Canadian entrepreneur Doug Putman is making a big bet on the return of old-fashioned vinyl records after snapping up 100 HMV music stores in the United Kingdom and more than doubling the size of his Sunrise Records chain.
Mr. Putman emerged on Tuesday as the winning bidder for what’s left of the iconic music retailer, which filed for bankruptcy protection in Britain on Dec. 28. Details of the purchase haven’t been announced and the deal comes two years after Mr. Putman bought 70 HMV Canada stores, also for an undisclosed sum out of bankruptcy protection. The Canadian and British HMV stores were owned by London-based Hilco Capital, an investment fund that specializes in restructuring.
It’s a bold move by the 34-year old businessman from Ancaster, Ont., who cut his teeth in retail running his family’s toy and game-distribution company called Everest Toys. Mr. Putman has only been in the music business since 2014, when he bought Sunrise Records, which had been closing outlets in Toronto for years and was down to just five stores. He quickly doubled that to 10 before acquiring the money-losing HMV Canada stores, which he rebranded as Sunrise.
Ancaster-based Sunrise is a throwback to record shops from a bygone era, where vinyl albums are front and centre along with compact discs, cassettes and DVDs. There’s also a range of movie memorabilia, T-shirts, turntables, speakers and board games. Mr. Putman is a firm believer that a growing number of consumers want to browse record stores and flip through album racks. “There’s no doubt that online is a big part of overall retail sales,” he told the BBC on Tuesday. “But people like to come into a store, have an experience, talk with someone who understands music, loves music, loves video and entertainment.”
He’s hoping to cash in on a revival of vinyl and CDs. Sales of vinyl LPs hit 4.2 million in Britain last year, the highest total since the early 1990s and up from 205,000 in 2007, according to figures from the British Phonographic Industry. In Canada, vinyl-record sales jumped 27 per cent in 2018 and topped one million units, according to Nielsen Canada.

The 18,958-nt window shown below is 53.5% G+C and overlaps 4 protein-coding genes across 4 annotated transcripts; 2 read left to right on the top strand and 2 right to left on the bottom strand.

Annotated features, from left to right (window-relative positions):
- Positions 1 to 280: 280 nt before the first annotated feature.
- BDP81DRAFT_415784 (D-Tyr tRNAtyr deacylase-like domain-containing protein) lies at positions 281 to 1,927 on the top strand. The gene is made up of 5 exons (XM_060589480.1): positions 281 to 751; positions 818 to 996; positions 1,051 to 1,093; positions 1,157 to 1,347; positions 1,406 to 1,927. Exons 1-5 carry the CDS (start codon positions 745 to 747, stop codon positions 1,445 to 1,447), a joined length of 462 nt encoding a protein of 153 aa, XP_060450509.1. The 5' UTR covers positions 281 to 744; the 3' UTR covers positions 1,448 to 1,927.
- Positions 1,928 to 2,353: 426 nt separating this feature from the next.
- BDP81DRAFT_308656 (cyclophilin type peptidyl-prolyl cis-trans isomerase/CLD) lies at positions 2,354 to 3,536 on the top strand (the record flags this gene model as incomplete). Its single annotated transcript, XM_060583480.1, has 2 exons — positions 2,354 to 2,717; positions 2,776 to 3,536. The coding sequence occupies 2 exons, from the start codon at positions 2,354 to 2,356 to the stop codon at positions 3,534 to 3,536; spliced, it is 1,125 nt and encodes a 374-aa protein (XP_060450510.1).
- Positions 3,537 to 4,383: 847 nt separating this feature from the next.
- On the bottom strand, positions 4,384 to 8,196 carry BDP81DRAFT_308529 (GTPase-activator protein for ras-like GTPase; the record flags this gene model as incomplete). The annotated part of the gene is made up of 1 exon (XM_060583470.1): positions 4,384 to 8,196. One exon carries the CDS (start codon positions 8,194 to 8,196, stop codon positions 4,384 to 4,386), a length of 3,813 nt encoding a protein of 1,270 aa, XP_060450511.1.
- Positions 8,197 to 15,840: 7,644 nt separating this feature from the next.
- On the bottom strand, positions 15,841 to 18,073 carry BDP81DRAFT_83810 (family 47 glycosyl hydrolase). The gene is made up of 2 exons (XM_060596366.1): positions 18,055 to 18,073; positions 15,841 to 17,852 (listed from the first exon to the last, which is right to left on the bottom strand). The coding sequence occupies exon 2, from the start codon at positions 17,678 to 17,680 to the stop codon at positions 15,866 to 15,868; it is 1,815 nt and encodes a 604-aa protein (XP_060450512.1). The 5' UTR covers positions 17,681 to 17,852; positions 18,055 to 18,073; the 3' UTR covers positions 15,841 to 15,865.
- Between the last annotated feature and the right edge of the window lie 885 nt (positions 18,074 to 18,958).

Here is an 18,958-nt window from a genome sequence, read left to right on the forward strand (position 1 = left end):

Mr. Putman plans to keep the HMV name in Britain and his deal did not include 27 stores that he said were just too unprofitable. While it’s not clear how much he paid for the stores, he managed to outbid Mike Ashley, owner of sporting-goods giant Sports Direct and the House of Fraser fashion chain.
It’s far from clear Mr. Putman’s strategy will work. Sales of CDs have been falling and, despite the new interest in vinyl records, they account for just 3 per cent of all music sales in Britain while streaming services such as Spotify and Amazon represent 64 per cent.
HMV was once a dominant player with 400 stores worldwide and a history dating back nearly 100 years. But it filed for bankruptcy protection twice in the past six years. Sales have fallen from £365-million ($621-million) in 2014 to £277-million in 2017, the most recently available figures.
Hilco spent years trying to turn HMV around. It bought the Canadian stores for $3.2-million in 2011 and sank $25-million into the chain before it went insolvent in 2017. The firm bought the British stores in 2013 for £50-million and poured £25-million into the business. It reduced the number of outlets, added more T-shirts and other merchandise and worked with landlords to restructure rents. HMV managed to grow its share of the British market for vinyl records and CDs to nearly 33 per cent, but it still couldn’t fend off the huge growth in streaming services. It also faced an increasingly tough retail market in Britain, which saw 7,500 net store closings of all types last year, a 36-per-cent increase from 2017.
“That someone has taken on so many stores is a welcome surprise, but it is difficult to see how the market for physical music and DVDs can sustain a 100-store chain in the long term,” said Patrick O’Brien, British retail research director at GlobalData.
The Globe and Mail, February 7, 2019